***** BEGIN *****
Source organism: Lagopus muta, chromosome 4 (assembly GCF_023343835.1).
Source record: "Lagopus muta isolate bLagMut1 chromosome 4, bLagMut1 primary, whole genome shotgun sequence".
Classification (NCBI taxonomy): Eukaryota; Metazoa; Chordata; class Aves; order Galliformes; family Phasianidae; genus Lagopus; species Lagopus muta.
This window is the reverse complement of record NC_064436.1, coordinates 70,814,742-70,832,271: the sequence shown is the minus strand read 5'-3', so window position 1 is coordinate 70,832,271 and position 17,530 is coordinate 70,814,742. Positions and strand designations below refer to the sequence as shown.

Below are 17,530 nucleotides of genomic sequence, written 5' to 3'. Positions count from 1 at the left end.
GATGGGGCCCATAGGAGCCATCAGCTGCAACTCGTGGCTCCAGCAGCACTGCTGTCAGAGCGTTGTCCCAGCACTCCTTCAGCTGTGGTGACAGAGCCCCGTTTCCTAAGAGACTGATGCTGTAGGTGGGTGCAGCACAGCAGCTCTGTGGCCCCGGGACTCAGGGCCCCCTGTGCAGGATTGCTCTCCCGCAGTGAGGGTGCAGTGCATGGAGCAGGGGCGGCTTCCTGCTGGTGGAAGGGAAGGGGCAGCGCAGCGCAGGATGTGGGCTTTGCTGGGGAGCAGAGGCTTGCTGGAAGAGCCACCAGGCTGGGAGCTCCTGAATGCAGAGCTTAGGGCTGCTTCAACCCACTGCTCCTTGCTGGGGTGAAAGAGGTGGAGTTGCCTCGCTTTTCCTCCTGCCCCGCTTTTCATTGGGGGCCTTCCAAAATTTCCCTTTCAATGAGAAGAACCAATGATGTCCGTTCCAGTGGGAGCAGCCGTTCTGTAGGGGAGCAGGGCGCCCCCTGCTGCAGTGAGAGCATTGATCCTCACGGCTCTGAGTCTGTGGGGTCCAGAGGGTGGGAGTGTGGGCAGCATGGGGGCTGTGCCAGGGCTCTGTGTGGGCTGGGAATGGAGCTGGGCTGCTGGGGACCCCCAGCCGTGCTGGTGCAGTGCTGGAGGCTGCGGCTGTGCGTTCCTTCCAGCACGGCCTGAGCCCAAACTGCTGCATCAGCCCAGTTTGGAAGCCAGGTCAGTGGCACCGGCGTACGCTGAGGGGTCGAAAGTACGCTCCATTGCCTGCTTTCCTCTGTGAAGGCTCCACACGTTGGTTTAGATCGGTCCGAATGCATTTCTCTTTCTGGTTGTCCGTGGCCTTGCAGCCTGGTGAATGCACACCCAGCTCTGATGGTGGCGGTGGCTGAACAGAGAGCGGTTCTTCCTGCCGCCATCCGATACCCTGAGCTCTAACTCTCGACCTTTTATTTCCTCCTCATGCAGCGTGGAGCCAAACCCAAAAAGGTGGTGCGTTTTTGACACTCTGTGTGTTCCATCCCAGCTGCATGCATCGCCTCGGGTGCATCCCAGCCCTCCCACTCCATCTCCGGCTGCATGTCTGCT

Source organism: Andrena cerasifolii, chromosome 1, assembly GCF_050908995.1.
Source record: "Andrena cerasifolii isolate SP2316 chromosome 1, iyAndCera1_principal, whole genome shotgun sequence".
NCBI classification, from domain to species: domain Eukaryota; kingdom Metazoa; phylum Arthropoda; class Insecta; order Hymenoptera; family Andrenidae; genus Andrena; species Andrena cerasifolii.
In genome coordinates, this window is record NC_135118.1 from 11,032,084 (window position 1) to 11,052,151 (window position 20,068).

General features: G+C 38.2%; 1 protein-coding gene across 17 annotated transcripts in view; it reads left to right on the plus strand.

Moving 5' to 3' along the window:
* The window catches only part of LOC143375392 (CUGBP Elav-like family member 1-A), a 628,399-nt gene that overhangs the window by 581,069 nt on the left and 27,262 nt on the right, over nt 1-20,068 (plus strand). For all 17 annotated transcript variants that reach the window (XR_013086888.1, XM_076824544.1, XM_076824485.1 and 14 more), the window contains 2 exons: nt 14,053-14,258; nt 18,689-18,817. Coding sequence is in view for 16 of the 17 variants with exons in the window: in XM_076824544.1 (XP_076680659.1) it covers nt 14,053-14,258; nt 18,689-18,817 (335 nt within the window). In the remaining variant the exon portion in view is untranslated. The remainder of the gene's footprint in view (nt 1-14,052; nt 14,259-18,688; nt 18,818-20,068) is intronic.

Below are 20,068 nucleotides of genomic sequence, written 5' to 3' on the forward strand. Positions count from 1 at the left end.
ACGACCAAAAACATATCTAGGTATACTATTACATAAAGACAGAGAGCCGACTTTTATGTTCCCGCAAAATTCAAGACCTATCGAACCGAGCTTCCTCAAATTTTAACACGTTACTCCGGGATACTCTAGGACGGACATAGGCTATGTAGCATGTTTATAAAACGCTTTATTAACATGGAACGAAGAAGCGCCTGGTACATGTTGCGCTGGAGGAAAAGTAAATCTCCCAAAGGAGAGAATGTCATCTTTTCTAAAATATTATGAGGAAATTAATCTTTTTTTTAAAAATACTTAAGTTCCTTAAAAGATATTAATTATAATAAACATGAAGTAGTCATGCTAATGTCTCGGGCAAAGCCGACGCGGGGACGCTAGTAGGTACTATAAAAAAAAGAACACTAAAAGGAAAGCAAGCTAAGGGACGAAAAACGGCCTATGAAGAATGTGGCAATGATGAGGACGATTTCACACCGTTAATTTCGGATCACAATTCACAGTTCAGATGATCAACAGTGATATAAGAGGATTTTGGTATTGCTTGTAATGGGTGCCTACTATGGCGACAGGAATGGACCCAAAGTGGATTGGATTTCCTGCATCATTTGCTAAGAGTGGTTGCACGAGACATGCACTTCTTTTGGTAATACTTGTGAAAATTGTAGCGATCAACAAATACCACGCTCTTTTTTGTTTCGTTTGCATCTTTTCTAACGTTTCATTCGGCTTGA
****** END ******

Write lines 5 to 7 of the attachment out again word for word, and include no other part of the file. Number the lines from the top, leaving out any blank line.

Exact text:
Below are 17,530 nucleotides of genomic sequence, written 5' to 3'. Positions count from 1 at the left end.
GATGGGGCCCATAGGAGCCATCAGCTGCAACTCGTGGCTCCAGCAGCACTGCTGTCAGAGCGTTGTCCCAGCACTCCTTCAGCTGTGGTGACAGAGCCCCGTTTCCTAAGAGACTGATGCTGTAGGTGGGTGCAGCACAGCAGCTCTGTGGCCCCGGGACTCAGGGCCCCCTGTGCAGGATTGCTCTCCCGCAGTGAGGGTGCAGTGCATGGAGCAGGGGCGGCTTCCTGCTGGTGGAAGGGAAGGGGCAGCGCAGCGCAGGATGTGGGCTTTGCTGGGGAGCAGAGGCTTGCTGGAAGAGCCACCAGGCTGGGAGCTCCTGAATGCAGAGCTTAGGGCTGCTTCAACCCACTGCTCCTTGCTGGGGTGAAAGAGGTGGAGTTGCCTCGCTTTTCCTCCTGCCCCGCTTTTCATTGGGGGCCTTCCAAAATTTCCCTTTCAATGAGAAGAACCAATGATGTCCGTTCCAGTGGGAGCAGCCGTTCTGTAGGGGAGCAGGGCGCCCCCTGCTGCAGTGAGAGCATTGATCCTCACGGCTCTGAGTCTGTGGGGTCCAGAGGGTGGGAGTGTGGGCAGCATGGGGGCTGTGCCAGGGCTCTGTGTGGGCTGGGAATGGAGCTGGGCTGCTGGGGACCCCCAGCCGTGCTGGTGCAGTGCTGGAGGCTGCGGCTGTGCGTTCCTTCCAGCACGGCCTGAGCCCAAACTGCTGCATCAGCCCAGTTTGGAAGCCAGGTCAGTGGCACCGGCGTACGCTGAGGGGTCGAAAGTACGCTCCATTGCCTGCTTTCCTCTGTGAAGGCTCCACACGTTGGTTTAGATCGGTCCGAATGCATTTCTCTTTCTGGTTGTCCGTGGCCTTGCAGCCTGGTGAATGCACACCCAGCTCTGATGGTGGCGGTGGCTGAACAGAGAGCGGTTCTTCCTGCCGCCATCCGATACCCTGAGCTCTAACTCTCGACCTTTTATTTCCTCCTCATGCAGCGTGGAGCCAAACCCAAAAAGGTGGTGCGTTTTTGACACTCTGTGTGTTCCATCCCAGCTGCATGCATCGCCTCGGGTGCATCCCAGCCCTCCCACTCCATCTCCGGCTGCATGTCTGCT

Source organism: Andrena cerasifolii, chromosome 1, assembly GCF_050908995.1.